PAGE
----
For both George and Henry, the income reduction associated with “retirement” came sooner than expected.  With a large mortgage and limited additional financial assets, both George and Henry were left without any attractive options.

I recommend that people moving in their 40s or 50s consider homes that they can sustain into retirement.  I understand that a bigger and more expensive home is always attractive, but being forced to choose a less expensive one as a result of financial pressure can have a disappointing outcome.

Reverse Mortgage Planning

I met a man whom I’ll call George at a networking event last summer.  In 2013, George and his wife Kathy bought a home for $428,000 with 10% down and a $385,389 loan.  In August 2016, George asked me if they could get a reverse mortgage.  George is 64 and Kathy is 62.

Their Situation Didn’t Qualify for a Reverse Mortgage

I reviewed their current situation and found that the current value of their home is about $570,000 and they owed $367,396.  That balance is too high to transfer to a reverse mortgage.  They don’t have the cash to pay the balance down now, but if they wait the value should continue to increase.  

Unfortunately, the maximum lendable value for an FHA reverse mortgage in the Denver metro area in 2016 is $625,500.  This means any increase in value above $625,500 will not result in more money to pay off the existing loan.  When I entered a value of $625,500 into the reverse mortgage software along with George and Kathy’s birthdates, I found that it could pay off a $313,760 loan balance.  My conclusion here was that appreciation alone will not make it possible for George and Kathy to get a reverse mortgage on this property.  They really need to get the loan balance down to about $313,000.

Finding a Solution

Their existing loan had a rate of 4% and private mortgage insurance.  Refinancing to a 20-year loan at 3.5% with no closing costs to the borrower would mean that the payment would remain about the same as they are paying now while the balance would reach $313,785 in just 4 years.  Without this refinance, it would take years longer before they could qualify for a reverse mortgage unless they made higher payments.
George and Kathy’s story is one example of how we look beyond what the borrower asks in order to find a solution. Instead of just declining a loan, we look for ways to turn a “no” into a “not now,” giving the borrower a plan to get the loan they want.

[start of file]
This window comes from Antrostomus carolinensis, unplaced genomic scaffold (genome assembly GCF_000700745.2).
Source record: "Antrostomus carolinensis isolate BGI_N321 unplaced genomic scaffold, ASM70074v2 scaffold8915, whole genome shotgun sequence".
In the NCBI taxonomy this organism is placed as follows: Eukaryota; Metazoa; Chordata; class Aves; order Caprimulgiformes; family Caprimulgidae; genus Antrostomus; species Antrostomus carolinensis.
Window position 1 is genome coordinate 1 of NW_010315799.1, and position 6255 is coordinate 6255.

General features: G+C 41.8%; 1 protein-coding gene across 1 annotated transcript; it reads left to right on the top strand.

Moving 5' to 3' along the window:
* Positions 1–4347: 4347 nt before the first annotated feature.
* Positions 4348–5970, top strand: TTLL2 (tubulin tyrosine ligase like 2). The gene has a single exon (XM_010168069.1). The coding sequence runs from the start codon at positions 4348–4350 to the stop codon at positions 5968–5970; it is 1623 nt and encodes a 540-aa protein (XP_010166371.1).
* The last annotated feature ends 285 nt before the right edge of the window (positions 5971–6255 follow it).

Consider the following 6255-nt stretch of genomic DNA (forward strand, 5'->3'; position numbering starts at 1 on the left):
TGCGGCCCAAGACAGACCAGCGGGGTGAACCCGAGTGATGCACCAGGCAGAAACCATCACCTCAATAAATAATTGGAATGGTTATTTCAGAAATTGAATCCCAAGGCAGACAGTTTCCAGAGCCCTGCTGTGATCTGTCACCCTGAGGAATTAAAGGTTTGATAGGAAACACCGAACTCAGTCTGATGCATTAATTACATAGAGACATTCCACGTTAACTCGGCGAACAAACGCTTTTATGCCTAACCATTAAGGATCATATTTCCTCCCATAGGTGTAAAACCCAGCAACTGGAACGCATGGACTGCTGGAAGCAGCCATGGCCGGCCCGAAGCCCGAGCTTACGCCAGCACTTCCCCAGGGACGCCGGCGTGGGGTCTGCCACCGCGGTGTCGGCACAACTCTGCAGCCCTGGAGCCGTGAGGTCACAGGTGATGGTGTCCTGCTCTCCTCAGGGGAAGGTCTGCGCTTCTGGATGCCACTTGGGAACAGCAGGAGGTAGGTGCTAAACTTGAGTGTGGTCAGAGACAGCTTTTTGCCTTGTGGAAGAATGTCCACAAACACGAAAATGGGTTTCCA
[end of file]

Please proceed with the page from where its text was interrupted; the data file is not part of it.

How to Select the Right Mortgage

The ads in the mortgage industry almost always focus on “we will give you the lowest rate.” The advice the government often gives is to shop for the lowest APR. While these approaches have merit, they typically overlook the issue of closing costs and how long it will take to recover the closing costs through interest savings. Some suggest refinancing when a borrower can lower the rate 2% or more. For reasons I explain below, we can easily justify refinancing for a much lower rate change.

APR Calculation

The APR calculation is valid, but it is based on the assumption the borrower will remain in the home for the entire term of the loan and make the minimum payments for the term of the loan. The APR comparison process breaks down if the borrower sells the home before the loan has run full term, refinances before the loan has run full term, or prepays the loan.

Based on my personal experience and watching the behavior of many customers, I find the above assumptions rarely turn out to be true. My observation is that almost all loans are prepaid when the borrower moves; the borrower refinances before the end of the loan term, or prepays the loan. I do not have statistics to show the statistical repayment rate.

Making a Loan Choice

OM PostMy preference is to look at the loan choice with three considerations:

  • What happens if it is in place longer than I expect?
  • What happens if the loan is in place for the time I expect it to be?
  • What happens if the loan is paid off earlier than I expect?

The easiest of these is the comparison for a loan that lasts the expected time. People often choose hybrid ARMs because they expect to be in the house for 5-7 years and then move. If this really happens, then the choice works well. Unfortunately, many people chose ARM’s during the mid-2000s and then were trapped when the economy declined. Some found themselves in “exploding ARMs” with declining incomes. The result was an expensive foreclosure. We generally recommend choosing a loan that is tolerable if the borrower must stay in the property and not refinance for a much longer time than expected.

The other scenario we have seen play out over the last couple of decades is mortgages routinely being paid off early. While some are paid because of a sale, early payoff because of a refinance is more common. The refinances occur for either of two reasons: Market interest rates have declined or market home prices have increased. Either one can cause a refinance.

Lowest Rate vs. Lowest Fees

Every loan involves a choice between lowest rate, lowest fees, or some compromise of these. I generally recommend looking at the tradeoff between rate and fees through the lens of cost recovery time. If the tradeoff is such that a year or two of interest savings will recover the difference in fees, then choose the lower rate. If it will take 8-10 years of interest savings to recover the difference in fees, take the lower fees. The disclosure of trade off between rate and fees is not generally in a form for public distribution, but I am always happy to discuss it in person and explain the options to any borrower.

What is important is that we can often lower a borrower’s rate with no cost to the borrower, or provide a debt consolidation loan without increasing the interest rate. Let us do a free analysis of your situation to see how we can help you.